Read Irresponsibly is live. Go there for new bookish blog posts. Thank you for your patronage over the last 5½ years, and I hope you’ll follow me there for years to come.
Categories: Administrivia (Site Announcements).
By King Rat — 7 March 2011 at 2:57 pm
Been a while since I’ve posted anything here. Here’s the reason: I’m hard at work getting the new site ready. I decided that to incentivize myself, I was not going to post any reviews on this, the old site. I have five stacked up that will appear on the new site when it’s ready. I’m guessing I have a couple more days of work. Don’t worry, I haven’t stopped reading, and I won’t stop being a cranky internet reviewer.
In the interim, here are a couple of links that I like:
First, I point you to Con or Bust! That’s an effort, associated with the Carl Brandon Society, to assist fans of color to attend science fiction conventions. The last two years they’ve assisted people who wanted to go to WisCon, and they are looking at adding Arisia support next year. Con or Bust! funds come primarily from the auction of donated items. This year’s batch includes things such as pie from Nisi Shawl, getting yourself written in as a god in N. K. Jemisin’s upcoming novel, signed books, lots of crafted items, and more.
Second, James Nicoll is doing a project I thought about doing after my Pyr post last month, but hadn’t yet started. He’s going through all the speculative fiction publishers and tallying authors and protagonists by gender. He’s using the tag cooties to label these posts. Seems to be about two publishers/imprints a day. Head over there to see the numbers (which don’t look good for some publishers), but also to help by proofing his work. A lot of his protagonist marking is done by reading the promo copy for the book, so he can use people who’ve read the books in question to provide information about books.
And yes, this does mean I plan to do the occasional link roundup on the new blog.
Categories: Reading Life.
By King Rat — 21 February 2011 at 10:31 pm
I haven’t had a site announcement in a long time! Remember way back in August when I said I was going to shut this site down? And remember how you are reading this right now? I looked at the
Under Construction message I had on what will be the new domain and it said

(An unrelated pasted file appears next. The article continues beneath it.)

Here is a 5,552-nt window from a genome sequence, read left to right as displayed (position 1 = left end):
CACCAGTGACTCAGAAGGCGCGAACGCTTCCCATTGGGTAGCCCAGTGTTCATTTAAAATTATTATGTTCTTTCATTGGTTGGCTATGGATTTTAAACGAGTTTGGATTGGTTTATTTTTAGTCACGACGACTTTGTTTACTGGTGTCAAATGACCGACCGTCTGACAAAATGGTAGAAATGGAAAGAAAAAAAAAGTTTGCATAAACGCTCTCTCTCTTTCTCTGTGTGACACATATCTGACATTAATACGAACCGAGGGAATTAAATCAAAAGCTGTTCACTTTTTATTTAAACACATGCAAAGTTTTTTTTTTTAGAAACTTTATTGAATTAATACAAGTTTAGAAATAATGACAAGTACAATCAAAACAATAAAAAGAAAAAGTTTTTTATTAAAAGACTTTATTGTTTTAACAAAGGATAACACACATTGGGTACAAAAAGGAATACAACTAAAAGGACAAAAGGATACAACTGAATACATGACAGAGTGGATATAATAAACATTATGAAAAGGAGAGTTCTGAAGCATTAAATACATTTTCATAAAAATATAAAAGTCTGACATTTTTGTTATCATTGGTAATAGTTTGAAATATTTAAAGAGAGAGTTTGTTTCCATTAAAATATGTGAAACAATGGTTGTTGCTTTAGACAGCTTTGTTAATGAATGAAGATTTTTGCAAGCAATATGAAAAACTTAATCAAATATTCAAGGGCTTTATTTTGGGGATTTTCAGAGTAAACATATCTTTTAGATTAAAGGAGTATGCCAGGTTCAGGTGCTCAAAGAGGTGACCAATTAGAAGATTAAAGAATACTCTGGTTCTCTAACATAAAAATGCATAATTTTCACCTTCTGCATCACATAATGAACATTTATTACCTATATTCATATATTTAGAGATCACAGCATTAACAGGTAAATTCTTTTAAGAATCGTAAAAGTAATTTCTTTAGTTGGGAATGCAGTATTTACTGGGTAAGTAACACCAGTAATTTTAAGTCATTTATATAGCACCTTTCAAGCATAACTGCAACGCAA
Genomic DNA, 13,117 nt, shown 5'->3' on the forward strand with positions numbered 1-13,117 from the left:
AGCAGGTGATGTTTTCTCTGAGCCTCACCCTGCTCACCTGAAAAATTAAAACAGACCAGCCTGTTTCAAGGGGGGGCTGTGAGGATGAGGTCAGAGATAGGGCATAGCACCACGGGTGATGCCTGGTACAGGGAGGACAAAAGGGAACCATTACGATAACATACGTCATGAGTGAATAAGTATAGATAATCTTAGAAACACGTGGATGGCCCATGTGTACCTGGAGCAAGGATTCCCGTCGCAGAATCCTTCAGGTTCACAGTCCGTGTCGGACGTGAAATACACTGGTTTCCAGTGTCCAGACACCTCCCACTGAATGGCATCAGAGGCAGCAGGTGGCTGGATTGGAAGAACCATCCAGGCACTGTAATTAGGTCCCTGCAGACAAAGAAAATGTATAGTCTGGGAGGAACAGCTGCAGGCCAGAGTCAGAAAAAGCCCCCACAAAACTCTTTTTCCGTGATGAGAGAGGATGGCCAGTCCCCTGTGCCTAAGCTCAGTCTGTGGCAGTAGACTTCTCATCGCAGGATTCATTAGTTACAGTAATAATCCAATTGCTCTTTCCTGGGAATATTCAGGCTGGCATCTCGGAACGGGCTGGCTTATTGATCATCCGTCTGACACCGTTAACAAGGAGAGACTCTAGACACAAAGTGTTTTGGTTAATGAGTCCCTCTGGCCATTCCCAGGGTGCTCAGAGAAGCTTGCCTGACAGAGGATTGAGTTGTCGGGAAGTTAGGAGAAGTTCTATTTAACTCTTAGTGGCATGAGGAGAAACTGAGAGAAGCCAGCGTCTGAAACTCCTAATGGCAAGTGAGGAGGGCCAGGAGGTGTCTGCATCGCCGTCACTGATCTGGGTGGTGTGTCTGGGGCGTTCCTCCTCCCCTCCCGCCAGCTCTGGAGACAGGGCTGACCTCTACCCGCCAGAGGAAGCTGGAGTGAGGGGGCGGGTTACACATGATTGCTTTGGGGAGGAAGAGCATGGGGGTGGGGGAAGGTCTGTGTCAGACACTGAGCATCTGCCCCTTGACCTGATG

Coming January 2010 until a couple of hours ago. Under construction for over 15 months now. Oy. I had stuff happen last year though, so I don’t feel bad about taking a while.
It’s still coming.
However, one part has arrived. I’ve moved the Seattle Book Events page that I’ve hosted on Rat’s Reading for just under two years. Links to the old page should redirect to the new dedicated site. I’ll leave the redirect up for a while. Please update links and bookmarks though.
So, ta-da! If you want to know who’s talking and signing books in Seattle, check out the new site: Seattle Author Readings and Lectures.
Hosting it on a dedicated site means I’ll be able to introduce some new features for it eventually. Right now it’s basically the same thing as was here, with different formatting. Eventually, it’ll have it’s own associated Twitter account, blog, and maybe more.
Categories: Administrivia (Site Announcements).
By King Rat — 26 January 2011 at 2:05 am
I picked up Distances at WisCon last year, but it sat on my shelf for months. Earlier this month, the Carl Brandon Society gave it their Parallax Award for 2008, so I thought now was as opportune a time to read it as any.
The back cover blurb made the book out to be one that dealt with higher order math. I was worried that this would be too Greg Egan-esque for me. He’s the fellow who likes to write stories where the math itself is what is important, the characters are just foils for plot around the math. It’s generally been not my thing when I’ve read his short stories, but perhaps some day I’ll pick up one of his novels and see if it works better in long form.
Distances central character experiences math as a sixth sense, like vision or hearing. It turned out to be quite un-Egan like. Anasuya’s visions of mathematics for a key stretch are basically a form of virtual reality, requiring little of my It’s Been 20 Years Since I Took Math. I did not need a paper and pen to take notes while I read, as Egan recommends for his stuff.
Anasuya is a member of a tribe where most receive super-power like abilities sometime between the age of 5 and adolescence. Some learn languages for societies that don’t exist, for instance. Anasuya’s is the math thing, which first manifests as sensing the harmonies of waves as she swims. Her tribe is also very water oriented. Much of the plot takes place in a large city, where many tribes make appearances. Hers does not, though how she came to be in the city and not with her tribe comes much later. In the city, Anasuya works/studies at a temple devoted to mathematics, where offworld visitors come to get help mapping out some complex mathematics. As the best, Anasuya becomes the key person helping them.